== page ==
Re[CREATE]Ed Spaces Year 2 Program Launch

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Sweet Water Foundation is excited to launch Year 2 of the Re[CREATE]Ed Spaces Program, an innovative, connected learning program that engages youth in community-driven, design+build projects using DiscoverDesign.org, an online platform where students, teachers, and mentors come together to design solutions for real-world challenges. Re[CREATE]Ed Spaces is a collaboration with the Chicago Architecture Foundation that emerged from Mozilla Foundation’s Hive Chicago Network and is funded with the generous support of the Chicago Community Trust’s Hive Chicago Fund for Connected Learning.

Last year, youth from Chicago Architecture Foundation’s (CAF) Teen Fellows Program and Sweet Water Foundation’s (SWF) Apprenticeship and Outreach Program engaged in a 6-week project that took participants through a full design+build program that resulted in youth and community-inspired renderings for a full pocket park in Washington Park. Custom, community benches inspired by the students’ designs were constructed to provide a pocket park experience at SWF’s Perry Ave Commons.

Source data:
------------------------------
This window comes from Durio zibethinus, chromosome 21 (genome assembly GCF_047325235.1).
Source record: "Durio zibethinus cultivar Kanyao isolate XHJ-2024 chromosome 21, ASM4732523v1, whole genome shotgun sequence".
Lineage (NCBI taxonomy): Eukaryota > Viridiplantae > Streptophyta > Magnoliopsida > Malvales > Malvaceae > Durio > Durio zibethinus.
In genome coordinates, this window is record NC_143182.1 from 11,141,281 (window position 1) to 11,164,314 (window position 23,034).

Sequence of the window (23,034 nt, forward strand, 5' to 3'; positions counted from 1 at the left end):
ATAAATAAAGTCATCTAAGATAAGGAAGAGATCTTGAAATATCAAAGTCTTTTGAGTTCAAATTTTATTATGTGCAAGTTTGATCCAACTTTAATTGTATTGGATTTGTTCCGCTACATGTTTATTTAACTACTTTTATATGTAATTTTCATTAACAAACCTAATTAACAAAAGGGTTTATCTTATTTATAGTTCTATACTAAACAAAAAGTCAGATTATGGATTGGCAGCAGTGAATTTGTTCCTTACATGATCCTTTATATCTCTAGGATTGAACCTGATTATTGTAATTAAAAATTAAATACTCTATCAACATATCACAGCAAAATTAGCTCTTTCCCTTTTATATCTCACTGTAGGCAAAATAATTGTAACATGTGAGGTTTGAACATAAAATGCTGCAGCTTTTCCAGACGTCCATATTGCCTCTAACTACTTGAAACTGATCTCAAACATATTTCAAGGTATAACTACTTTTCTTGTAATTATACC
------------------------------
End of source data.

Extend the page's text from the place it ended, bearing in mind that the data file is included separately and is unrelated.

This year, Re[CREATE]Ed Spaces will expose more students to the power of youth-inspired, community-driven design through a combination of field trips and workshops that will prepare students to tackle design challenges using DiscoverDesign.org.

This year’s program launched in May when students from Village Leadership Academy (VLA) toured Sweet Water Foundation’s (SWF) Aquaponics Center and Perry Ave Commons to learn about SWF’s practice of Regenerative Placemaking and get inspired to tackle design challenges in their school community. At the Aquaponics Center, VLA students were introduced to concept of aquaponics, learning how intricate relationships between fish, plants, and recirculating water create a sustainable system that produces leafy greens and tilapia in a formerly vacant shoe warehouse. Students, then, visited the Perry Ave Commons, where they had the opportunity to see how vacant land and a foreclosed home has been transformed into an urban oasis that produces fresh food, community and a new economy for the neighborhood. VLA students also heard from SWF Apprentices, Maurice Hursey and Michael McClain, who participated in Year 1 of the Re[CREATE]Ed Spaces program. Maurice and Michael shared their process for tackling the pocket park challenge and showcased their designs.

To culminate the day's learning, students had the chance to harvest kale, collard greens and mint from the raised beds gardens. When they return to school in the fall, VLA students will explore how to grow food in their school and engage in a design + build project inspired by Re[CREATE]Ed Spaces.